COVID-19 SFR Trends Shaping the Future
- SFRs show increased demand, occupancy, retention and rent growth.
- The single-family rental shortage is reflected in higher rent prices.
- Experts predict SFR demand will continue well beyond the COVID-19 pandemic.
Despite the high national unemployment numbers, single-family rents grew 3.8% year-over-year in September 2020, according to the Burns Single-Family Rent Index. “COVID obviously fueled the need for more space,” said Lesley Deutch. The managing principal at John Burns Real Estate Consulting moderated the IMN Single-Family Rental Virtual Forum West panel covering the long-term impacts of COVID-19 on SFRs.
COVID-19 SFR Trends Point to Resilience
The SFR market was strong at the outbreak of the coronavirus and the federal stimulus helped people pay rent and move into larger homes. With the relatively higher rents and incomes of single-family rental tenants, this asset class was less impacted by coronavirus-related job losses.
Deutch added that a recent John Burns survey found that the statistic of 26% of SFR tenants who move out to purchase homes had not changed, even in the environment of historically low interest rates.
SFR Strengths: Demand, Retention, Occupancy and Rent Growth
“The value proposition of single-family rentals is being realized,” said Bryan Smith, the president of property management at American Homes 4 Rent. “COVID was a real accelerant in that process.”
“We’re seeing all-time high occupancy, really strong rent growth, really strong demand. A lot of that’s driven by the retention,” said Drew Flahive, president of Amherst Residential. He noted that the numbers of people wanting to stay at their homes during the pandemic have increased occupancy and rent growth.
The co-founder of VineBrook Homes, Dana Sprong, agreed, describing SFR demand as “insatiable” from when the pandemic hit. Although his company could see a slight rise in bad debt, he projected that the boosted occupancy, increased retention and decreased turnover expenses would offset any uptick. Sprong stated that historically his company’s retention rates were around 70% but today hover at approximately 82%.
The SFR Supply Shortage
The speakers agreed that currently there’s an SFR supply shortage, particularly of institutional quality, professionally managed product. Jonathan Ellenzweig, CIO of Tricon Capital Group, Inc., opined that this has resulted in high single-digit and low double-digit new lease rent growth in many markets. The lack of recently renovated and newly constructed product, compounded by fewer people leaving their SFRs, continues to drive up new lease rent growth.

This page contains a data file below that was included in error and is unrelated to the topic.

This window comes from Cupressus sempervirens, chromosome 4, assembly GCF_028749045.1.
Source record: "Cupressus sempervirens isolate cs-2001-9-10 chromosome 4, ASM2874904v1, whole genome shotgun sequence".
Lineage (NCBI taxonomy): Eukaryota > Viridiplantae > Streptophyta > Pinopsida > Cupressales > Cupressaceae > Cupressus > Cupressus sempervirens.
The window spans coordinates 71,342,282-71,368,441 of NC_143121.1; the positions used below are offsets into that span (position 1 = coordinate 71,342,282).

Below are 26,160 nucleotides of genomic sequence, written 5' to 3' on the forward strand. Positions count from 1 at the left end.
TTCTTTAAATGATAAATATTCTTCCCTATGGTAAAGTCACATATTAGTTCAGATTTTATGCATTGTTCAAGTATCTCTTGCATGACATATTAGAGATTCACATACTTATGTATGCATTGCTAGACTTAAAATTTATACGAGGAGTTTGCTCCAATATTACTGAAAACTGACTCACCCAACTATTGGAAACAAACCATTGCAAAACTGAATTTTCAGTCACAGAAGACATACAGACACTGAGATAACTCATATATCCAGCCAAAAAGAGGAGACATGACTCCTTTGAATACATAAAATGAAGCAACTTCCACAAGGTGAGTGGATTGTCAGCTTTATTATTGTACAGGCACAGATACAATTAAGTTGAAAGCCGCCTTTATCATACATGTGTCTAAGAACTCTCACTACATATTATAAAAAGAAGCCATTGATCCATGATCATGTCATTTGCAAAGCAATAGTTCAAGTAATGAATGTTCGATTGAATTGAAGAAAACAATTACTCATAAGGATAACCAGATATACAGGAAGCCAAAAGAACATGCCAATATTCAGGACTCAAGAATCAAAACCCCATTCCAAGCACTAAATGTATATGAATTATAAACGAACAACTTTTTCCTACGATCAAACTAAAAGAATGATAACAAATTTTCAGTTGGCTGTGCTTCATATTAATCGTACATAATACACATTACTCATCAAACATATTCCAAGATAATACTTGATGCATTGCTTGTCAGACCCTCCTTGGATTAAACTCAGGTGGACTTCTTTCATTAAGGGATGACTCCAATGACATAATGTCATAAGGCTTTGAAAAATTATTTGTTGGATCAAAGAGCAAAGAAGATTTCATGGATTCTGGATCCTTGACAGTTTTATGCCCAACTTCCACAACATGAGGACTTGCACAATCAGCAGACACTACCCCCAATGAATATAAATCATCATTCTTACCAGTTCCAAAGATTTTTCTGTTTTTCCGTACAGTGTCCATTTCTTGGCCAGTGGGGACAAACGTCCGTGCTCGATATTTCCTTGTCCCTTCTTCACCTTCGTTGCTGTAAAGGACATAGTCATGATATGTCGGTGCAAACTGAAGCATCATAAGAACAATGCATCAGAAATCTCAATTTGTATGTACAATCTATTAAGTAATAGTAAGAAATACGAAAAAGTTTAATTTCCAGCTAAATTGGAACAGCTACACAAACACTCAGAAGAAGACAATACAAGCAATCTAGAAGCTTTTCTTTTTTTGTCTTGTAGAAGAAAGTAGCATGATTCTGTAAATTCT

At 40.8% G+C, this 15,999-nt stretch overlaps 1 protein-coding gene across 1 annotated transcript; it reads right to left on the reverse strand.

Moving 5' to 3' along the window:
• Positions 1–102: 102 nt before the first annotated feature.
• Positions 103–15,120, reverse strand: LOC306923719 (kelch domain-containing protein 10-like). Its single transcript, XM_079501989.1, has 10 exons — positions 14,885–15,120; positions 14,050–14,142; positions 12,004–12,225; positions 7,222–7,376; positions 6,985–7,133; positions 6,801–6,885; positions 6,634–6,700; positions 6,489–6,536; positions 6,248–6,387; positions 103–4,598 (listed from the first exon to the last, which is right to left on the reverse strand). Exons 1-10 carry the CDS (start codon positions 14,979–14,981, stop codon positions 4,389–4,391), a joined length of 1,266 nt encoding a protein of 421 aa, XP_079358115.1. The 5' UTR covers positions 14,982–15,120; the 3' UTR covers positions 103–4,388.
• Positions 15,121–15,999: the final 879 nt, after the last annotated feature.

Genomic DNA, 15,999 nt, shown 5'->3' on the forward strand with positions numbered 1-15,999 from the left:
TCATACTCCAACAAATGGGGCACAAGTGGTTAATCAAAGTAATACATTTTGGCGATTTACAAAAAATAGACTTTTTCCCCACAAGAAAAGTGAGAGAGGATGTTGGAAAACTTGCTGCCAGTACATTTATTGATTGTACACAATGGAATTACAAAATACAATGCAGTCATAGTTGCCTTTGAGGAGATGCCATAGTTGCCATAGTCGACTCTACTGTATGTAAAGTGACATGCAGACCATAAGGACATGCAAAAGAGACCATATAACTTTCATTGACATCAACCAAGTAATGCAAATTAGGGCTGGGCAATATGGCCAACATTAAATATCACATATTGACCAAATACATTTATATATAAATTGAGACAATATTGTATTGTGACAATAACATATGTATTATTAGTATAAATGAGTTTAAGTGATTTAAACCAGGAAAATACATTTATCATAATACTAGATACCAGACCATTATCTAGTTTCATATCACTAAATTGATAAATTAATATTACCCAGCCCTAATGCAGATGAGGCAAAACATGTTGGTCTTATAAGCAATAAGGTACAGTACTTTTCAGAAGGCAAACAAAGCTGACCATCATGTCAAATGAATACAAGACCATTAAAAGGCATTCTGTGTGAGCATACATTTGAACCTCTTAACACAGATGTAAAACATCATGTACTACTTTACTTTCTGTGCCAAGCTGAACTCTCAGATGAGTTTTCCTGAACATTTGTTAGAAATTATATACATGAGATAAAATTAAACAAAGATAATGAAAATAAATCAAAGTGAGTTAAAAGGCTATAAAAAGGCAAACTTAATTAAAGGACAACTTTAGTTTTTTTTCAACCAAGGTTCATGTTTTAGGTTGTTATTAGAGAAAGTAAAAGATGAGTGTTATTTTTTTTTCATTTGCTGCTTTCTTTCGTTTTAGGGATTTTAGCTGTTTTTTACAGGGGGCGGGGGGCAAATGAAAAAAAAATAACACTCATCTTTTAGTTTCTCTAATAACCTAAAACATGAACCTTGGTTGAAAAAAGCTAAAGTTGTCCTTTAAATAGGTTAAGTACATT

COVID-19 Impact on Future Strategies
For many owners and operators, the pandemic has reinforced the importance of retaining tenants. This means putting the customers first, with an eye on ultimately achieving a better outcome for owners and investors.
“At Amherst, we really want to keep our tenants in our homes. One, financially, it’s the right outcome for us as owners of the real estate. But two, it’s also the right outcome, given what’s going on in the world,” said Flahive.
Prioritizing retention has meant proactively improving communications with tenants. With the COVID-19 disruption, Amherst gained a better understanding of its residents’ needs and problems. Knowing information in advance helped the company achieve higher performance.
The pandemic has also advanced the use of technology. Tricon transitioned from 70% to 80% online self-showings to exclusively using this method for showing property. Ellenzweig said even post-coronavirus, his company will continue with 100% self-showings.
Smith analogized the technology to the evolution of retail shopping going online. He commented that today with self-showings, people can literally lease a home on their cell phone within an hour.
SFRs Proceed Forward
With strong fundamentals, the panelists unanimously stated their companies are continuing to move forward. For example, American Homes 4 Rent is active with its $625 million joint venture with J.P. Morgan Asset Management, in seeking to develop approximately 2,500 purpose built single-family rental homes in the West and Southeast. They closed their first project of 34 SFRs in Sovana and Spring Valley, Nevada, in May, amidst the pandemic.
VineBrook updated its financial modeling using analysis from the five prior recessions and continued to purchase product. Although they put a hold on launching in additional markets due to travel restrictions, the company otherwise “continued to march forward,” said Sprong.
The speakers also addressed potential risks, including legislation such as eviction moratoriums and the vulnerabilities of smaller mom-and-pop operations. Yet, they remained highly optimistic about the future of single-family rentals.
Read Arbor Realty Trust’s Q3 2020 Single-Family Rental Investment Trends Report to review our most recent SFR proprietary research and analysis. Contact Arbor today to learn more about our SFR products.